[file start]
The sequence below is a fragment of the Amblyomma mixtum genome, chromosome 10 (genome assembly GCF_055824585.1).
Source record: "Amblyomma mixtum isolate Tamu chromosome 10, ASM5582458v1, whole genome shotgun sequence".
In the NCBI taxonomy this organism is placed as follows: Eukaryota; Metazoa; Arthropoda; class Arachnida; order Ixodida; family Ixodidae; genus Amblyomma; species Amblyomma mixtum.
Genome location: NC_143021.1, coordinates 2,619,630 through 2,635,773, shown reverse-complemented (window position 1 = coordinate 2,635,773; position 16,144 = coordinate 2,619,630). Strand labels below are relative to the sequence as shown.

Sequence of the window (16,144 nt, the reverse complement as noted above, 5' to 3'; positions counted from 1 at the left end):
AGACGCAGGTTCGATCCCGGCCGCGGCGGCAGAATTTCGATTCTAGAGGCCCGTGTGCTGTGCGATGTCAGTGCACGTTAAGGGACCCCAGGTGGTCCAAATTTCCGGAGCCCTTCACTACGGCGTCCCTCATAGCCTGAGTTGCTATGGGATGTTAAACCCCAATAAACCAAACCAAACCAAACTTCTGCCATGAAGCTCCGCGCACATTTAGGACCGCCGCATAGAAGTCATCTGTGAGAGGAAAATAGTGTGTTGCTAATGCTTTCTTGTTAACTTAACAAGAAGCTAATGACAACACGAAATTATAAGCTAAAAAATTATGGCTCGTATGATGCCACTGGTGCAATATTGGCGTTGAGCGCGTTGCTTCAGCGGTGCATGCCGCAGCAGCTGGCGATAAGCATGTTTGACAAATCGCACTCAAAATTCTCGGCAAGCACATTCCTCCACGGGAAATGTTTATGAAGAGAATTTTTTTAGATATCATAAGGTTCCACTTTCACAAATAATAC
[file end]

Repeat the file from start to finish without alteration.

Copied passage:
The sequence below is a fragment of the Amblyomma mixtum genome, chromosome 10 (genome assembly GCF_055824585.1).
Source record: "Amblyomma mixtum isolate Tamu chromosome 10, ASM5582458v1, whole genome shotgun sequence".
In the NCBI taxonomy this organism is placed as follows: Eukaryota; Metazoa; Arthropoda; class Arachnida; order Ixodida; family Ixodidae; genus Amblyomma; species Amblyomma mixtum.
Genome location: NC_143021.1, coordinates 2,619,630 through 2,635,773, shown reverse-complemented (window position 1 = coordinate 2,635,773; position 16,144 = coordinate 2,619,630). Strand labels below are relative to the sequence as shown.

Sequence of the window (16,144 nt, the reverse complement as noted above, 5' to 3'; positions counted from 1 at the left end):
AGACGCAGGTTCGATCCCGGCCGCGGCGGCAGAATTTCGATTCTAGAGGCCCGTGTGCTGTGCGATGTCAGTGCACGTTAAGGGACCCCAGGTGGTCCAAATTTCCGGAGCCCTTCACTACGGCGTCCCTCATAGCCTGAGTTGCTATGGGATGTTAAACCCCAATAAACCAAACCAAACCAAACTTCTGCCATGAAGCTCCGCGCACATTTAGGACCGCCGCATAGAAGTCATCTGTGAGAGGAAAATAGTGTGTTGCTAATGCTTTCTTGTTAACTTAACAAGAAGCTAATGACAACACGAAATTATAAGCTAAAAAATTATGGCTCGTATGATGCCACTGGTGCAATATTGGCGTTGAGCGCGTTGCTTCAGCGGTGCATGCCGCAGCAGCTGGCGATAAGCATGTTTGACAAATCGCACTCAAAATTCTCGGCAAGCACATTCCTCCACGGGAAATGTTTATGAAGAGAATTTTTTTAGATATCATAAGGTTCCACTTTCACAAATAATAC